MAKING MY PEACE … with managing the chaos of creativity


Making My Peace … with managing the chaos of creativity


The creative process never runs smooth. Ideas run wild, then they dry out. Motivation moves like a runaway train, then comes to a screeching halt. Routines work until the rhythm is disrupted. Certain potential successes turn out to be slow-moving sloths. Oh, the chaos of creativity – and the whole creative process!

This week, my chugging creative train was inspired to move again, to travel to the next destination, to pass through the mountain peaks and meandering valleys with conviction. My inspiration was the book, Creativity: The Perfect Crime, the 2015 memoir of French high wire artist Philippe Petit. Born in 1949, Philippe Petit is also a busker, juggler, magician, artist, and writer.

Philippe Petit calls himself a professional daydreamer, rebel, mischief-maker, rogue engineer, master of deception, and frustrated movie director who maps out a framework in his mind before he begins a creative activity.

He is best known for unauthorised high wire trapeze performances on iconic landmarks – the Notre Dame Cathedral in Paris in 1971, the Sydney Harbour Bridge in Australia in 1973, and the Twin Towers of the World Trade Centre in New York in 1974.

His high wire performances and his artistic endeavours have honed his views on the process of creativity. And like all creatives, he has had highs and lows, bouts of confidence and doubts, feelings of exhilaration and fatigue. His writing details his personal and professional approaches to creativity, with clear routines that work for him. His approaches might not exactly relate with everyone, but he has useful insights that resonate with me, and that will springboard some changes in my approaches to creativity.

He writes of the trepidation of starting a new project, a new dream. He compares himself to a chick leaping from the nest as it learns to fly. He writes of the point of no return, and the courage to keep going. He discusses whether there is ever the right time to give up on a dream.

Philippe Petit mentions everything that goes right and wrong during the creative process, and what it means to him in handling the results. He writes about harnessing the chaos of creativity – he embraces it – and when rules and organisation come into play – not in the midst of creative passion – and how he processes his intelligence – like a secret agent. He uses words and phrases, common and contradictory, and conventional and unconventional, such as:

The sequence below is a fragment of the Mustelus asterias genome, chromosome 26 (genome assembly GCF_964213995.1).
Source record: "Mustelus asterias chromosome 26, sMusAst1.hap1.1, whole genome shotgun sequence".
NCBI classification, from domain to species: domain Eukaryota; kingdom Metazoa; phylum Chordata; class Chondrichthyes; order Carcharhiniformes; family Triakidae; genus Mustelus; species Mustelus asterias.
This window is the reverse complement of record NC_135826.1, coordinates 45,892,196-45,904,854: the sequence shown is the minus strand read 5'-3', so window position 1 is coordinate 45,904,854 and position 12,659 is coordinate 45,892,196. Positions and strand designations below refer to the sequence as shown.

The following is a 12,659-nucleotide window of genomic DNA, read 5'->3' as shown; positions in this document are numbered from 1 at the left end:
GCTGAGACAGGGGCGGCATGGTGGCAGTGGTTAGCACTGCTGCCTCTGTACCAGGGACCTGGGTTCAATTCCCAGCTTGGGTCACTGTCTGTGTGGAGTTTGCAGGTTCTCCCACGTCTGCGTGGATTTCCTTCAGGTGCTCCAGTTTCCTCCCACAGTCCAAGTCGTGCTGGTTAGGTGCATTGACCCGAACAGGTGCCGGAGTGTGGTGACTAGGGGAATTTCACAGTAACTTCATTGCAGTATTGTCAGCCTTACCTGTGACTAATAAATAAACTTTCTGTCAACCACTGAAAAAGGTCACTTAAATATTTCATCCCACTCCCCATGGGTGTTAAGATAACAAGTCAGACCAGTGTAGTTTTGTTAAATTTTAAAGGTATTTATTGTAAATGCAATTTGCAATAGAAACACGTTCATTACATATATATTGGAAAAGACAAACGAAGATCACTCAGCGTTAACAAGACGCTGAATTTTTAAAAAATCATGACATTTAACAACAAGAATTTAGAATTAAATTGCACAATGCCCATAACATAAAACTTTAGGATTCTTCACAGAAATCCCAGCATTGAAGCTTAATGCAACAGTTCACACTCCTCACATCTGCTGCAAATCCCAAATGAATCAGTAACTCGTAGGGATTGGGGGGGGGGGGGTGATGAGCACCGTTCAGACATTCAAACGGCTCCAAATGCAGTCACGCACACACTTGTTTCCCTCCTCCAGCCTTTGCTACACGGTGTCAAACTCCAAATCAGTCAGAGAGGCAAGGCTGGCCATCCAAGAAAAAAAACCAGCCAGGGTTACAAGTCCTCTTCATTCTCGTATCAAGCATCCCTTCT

spatial alchemy, autodidact, pride, perfection, arrogance, self-control, split-second decisions, humility, faith, urgency, survival, freedom, visual visit, organisation, juggling, everyday practice, rehearsal, harmony of proportions, dialogue with objects, negative space, tools and props, using the senses, calendars, time conspiracy, accomplices, journaling, theatre of action, focus and discipline, betrayal, lethargy, balance, habits, relentless invention, play, distraction, derailment, reduction in gear ratio, pause, paranoia, improvisation, moderation with excess, over-enthusiasm, details, uncertainty, alertness, misdirection, intuition, perseverance, chance, and change.

What is Philippe Petit’s everyday routine? Who would have thought that he is an avid journaling proponent? He keeps an incredibly detailed and specific journal of his goals, tasks, progress and milestones, tasks accomplished, periods of activity and periods of plateau, observations, weather, food, feelings, poems, and exercises.

No matter how personal or private, naïve or silly his journal entries seem, his aim is always serious. Why? To develop focus and discipline, of course! Creativity is his job, and he takes his job very seriously.

He provides much practical advice and useful guides to managing the chaos of creativity.

Making my peace with managing the chaos of creativity, I learned the following:

  • Take the first step
  • Creativity is the journey, not the end result
  • Rebel against your own routine ruts
  • Abrupt U-turns are okay
  • Let go of the useless and contra-creative
  • Be interested in distractions, disturbances, and boring objects
  • Follow your intuition
  • Recapture the awe of new experiences
  • Focus on creating rather than competing
  • Work the details but keep life simple
  • Read, observe, listen, feel, dream, experience, do stuff, then thinking and creativity will happen


Martina Nicolls: Rainy Day HealingMAKING MY PEACE







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